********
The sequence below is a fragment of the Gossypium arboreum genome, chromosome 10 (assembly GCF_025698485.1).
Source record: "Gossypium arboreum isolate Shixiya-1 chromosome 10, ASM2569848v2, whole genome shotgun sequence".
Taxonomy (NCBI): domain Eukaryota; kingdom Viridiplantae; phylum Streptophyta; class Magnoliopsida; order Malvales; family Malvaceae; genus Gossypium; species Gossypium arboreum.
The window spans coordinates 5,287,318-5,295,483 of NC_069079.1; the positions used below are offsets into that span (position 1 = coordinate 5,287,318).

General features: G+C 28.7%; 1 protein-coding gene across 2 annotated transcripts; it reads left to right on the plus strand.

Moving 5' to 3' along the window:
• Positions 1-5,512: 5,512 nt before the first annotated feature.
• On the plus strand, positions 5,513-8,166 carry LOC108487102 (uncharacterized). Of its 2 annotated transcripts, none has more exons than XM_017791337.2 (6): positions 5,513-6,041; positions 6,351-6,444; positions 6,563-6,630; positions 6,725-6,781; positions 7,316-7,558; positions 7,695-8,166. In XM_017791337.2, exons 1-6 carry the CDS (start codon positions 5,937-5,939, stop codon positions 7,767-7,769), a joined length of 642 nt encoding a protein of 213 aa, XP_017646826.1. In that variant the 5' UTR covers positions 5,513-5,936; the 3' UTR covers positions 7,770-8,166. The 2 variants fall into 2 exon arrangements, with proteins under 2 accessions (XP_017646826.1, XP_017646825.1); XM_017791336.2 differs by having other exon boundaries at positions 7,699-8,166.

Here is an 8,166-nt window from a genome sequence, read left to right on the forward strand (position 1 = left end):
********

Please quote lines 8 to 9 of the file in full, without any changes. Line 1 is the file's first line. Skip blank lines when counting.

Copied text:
• On the plus strand, positions 5,513-8,166 carry LOC108487102 (uncharacterized). Of its 2 annotated transcripts, none has more exons than XM_017791337.2 (6): positions 5,513-6,041; positions 6,351-6,444; positions 6,563-6,630; positions 6,725-6,781; positions 7,316-7,558; positions 7,695-8,166. In XM_017791337.2, exons 1-6 carry the CDS (start codon positions 5,937-5,939, stop codon positions 7,767-7,769), a joined length of 642 nt encoding a protein of 213 aa, XP_017646826.1. In that variant the 5' UTR covers positions 5,513-5,936; the 3' UTR covers positions 7,770-8,166. The 2 variants fall into 2 exon arrangements, with proteins under 2 accessions (XP_017646826.1, XP_017646825.1); XM_017791336.2 differs by having other exon boundaries at positions 7,699-8,166.

Here is an 8,166-nt window from a genome sequence, read left to right on the forward strand (position 1 = left end):